Their defender Dalima Chhibber, who plays at Gokulam Kerala and at 24, has over 40 national team caps, talked about the difference that Dennerby has brought to the Indian Women's National Team, "A lot has changed, especially the number of exposure matches that we have been playing in Brazil, Sweden, Turkey and so on. Brazil was a big learning curve for us, to see the hub of football culture and to understand what football really means to everyone there." Chhibber feels that the team is much better now in all phases under Dennerby's leadership, "He has brought in a mental toughness in the squad—whether it's chanting, whether it's running, whether it's conditioning, whether it's speed, whether it's the technical aspect, or it's a tactical aspect. We've been able to focus on every part of the game in detail. We've been able to highlight that we've been able to improve. We've been able to come together as a team, and improve our games building up to the Asian Cup." She said that the ultimate goal for the Indian team is a first ever Women's World Cup berth, "The dream for us is to reach the FIFA World Cup. So, when we went to Brazil to play against Brazil, it was a dream come true. But like going to Brazil, playing against those teams, was the start of a dream because we know where we have to be. That was just like a stepping stone. We realized what world football is like, and what kind of football the teams that are at the top level who play in the World Cup and Olympics play. So, for us it was a very big learning curve."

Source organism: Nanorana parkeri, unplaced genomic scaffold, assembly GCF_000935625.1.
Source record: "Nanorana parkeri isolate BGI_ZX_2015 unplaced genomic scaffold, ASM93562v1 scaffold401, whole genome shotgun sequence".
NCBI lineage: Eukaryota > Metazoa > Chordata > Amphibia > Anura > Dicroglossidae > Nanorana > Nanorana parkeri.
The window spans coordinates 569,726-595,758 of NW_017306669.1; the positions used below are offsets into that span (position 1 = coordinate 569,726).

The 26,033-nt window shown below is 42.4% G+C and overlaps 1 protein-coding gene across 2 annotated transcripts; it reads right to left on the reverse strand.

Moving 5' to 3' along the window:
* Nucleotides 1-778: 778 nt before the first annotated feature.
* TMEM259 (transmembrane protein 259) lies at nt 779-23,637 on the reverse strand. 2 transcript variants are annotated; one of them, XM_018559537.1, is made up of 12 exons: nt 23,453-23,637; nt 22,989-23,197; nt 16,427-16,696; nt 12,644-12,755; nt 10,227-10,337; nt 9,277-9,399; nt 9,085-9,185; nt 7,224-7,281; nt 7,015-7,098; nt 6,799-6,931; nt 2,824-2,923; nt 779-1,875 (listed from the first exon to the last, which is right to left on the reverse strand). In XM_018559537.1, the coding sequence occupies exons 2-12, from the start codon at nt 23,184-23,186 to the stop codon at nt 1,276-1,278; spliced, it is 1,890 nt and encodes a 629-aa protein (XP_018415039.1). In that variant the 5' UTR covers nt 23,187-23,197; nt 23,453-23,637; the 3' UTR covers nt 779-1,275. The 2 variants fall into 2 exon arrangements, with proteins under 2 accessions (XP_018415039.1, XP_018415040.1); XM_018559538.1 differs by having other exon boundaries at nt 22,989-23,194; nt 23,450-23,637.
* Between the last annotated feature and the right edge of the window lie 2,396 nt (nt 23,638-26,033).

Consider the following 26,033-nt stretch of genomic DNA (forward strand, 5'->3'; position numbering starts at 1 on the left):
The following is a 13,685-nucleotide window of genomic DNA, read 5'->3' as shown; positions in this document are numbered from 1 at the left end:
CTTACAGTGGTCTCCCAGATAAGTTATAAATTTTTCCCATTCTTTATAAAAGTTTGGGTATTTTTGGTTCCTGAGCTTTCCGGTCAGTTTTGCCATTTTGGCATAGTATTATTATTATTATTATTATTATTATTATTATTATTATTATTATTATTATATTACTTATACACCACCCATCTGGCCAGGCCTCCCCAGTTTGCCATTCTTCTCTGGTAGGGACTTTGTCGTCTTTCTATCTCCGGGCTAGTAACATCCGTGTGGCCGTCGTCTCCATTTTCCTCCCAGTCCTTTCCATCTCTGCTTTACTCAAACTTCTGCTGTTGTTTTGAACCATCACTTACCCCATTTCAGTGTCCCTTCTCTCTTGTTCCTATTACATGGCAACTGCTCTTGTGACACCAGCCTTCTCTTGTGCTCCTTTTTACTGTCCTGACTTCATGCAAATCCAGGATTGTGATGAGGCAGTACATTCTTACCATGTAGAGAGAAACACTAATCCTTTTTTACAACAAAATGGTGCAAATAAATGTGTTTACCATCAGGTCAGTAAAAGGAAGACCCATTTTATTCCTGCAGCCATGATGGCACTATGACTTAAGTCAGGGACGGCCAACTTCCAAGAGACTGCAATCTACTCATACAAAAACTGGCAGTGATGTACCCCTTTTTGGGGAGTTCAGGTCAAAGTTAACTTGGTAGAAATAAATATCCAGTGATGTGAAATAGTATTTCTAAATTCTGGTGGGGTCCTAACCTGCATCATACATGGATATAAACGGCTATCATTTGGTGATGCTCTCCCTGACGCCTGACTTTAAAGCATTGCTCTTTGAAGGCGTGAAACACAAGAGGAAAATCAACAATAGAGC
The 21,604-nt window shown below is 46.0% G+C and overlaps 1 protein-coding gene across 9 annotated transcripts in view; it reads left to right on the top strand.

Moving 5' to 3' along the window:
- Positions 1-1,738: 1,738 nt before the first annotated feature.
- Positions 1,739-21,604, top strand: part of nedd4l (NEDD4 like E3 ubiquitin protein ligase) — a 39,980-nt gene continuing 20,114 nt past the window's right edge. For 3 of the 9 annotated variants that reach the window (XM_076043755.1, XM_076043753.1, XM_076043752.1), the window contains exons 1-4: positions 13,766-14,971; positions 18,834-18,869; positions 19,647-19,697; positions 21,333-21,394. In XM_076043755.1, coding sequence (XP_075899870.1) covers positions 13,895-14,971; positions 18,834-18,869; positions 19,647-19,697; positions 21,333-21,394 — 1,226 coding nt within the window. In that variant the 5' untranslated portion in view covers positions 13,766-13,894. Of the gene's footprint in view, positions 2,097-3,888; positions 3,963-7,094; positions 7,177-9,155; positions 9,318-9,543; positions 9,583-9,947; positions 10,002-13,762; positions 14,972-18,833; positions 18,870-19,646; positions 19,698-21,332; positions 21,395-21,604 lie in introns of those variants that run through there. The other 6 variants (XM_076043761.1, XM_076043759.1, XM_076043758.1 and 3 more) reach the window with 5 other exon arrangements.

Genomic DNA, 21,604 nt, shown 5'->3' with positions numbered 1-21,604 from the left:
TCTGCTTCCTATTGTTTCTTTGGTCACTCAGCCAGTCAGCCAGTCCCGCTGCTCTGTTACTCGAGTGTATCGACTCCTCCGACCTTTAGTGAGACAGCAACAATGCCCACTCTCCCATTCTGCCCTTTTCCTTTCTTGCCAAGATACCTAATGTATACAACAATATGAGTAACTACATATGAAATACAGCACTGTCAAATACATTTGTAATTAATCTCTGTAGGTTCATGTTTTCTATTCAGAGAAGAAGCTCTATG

Dalima Chhibber (in foreground) with Head Coach Thomas Dennerby (behind her in a light blue jersey) at practice with the Indian Women's National Team. Photo courtesy of All India Football Federation.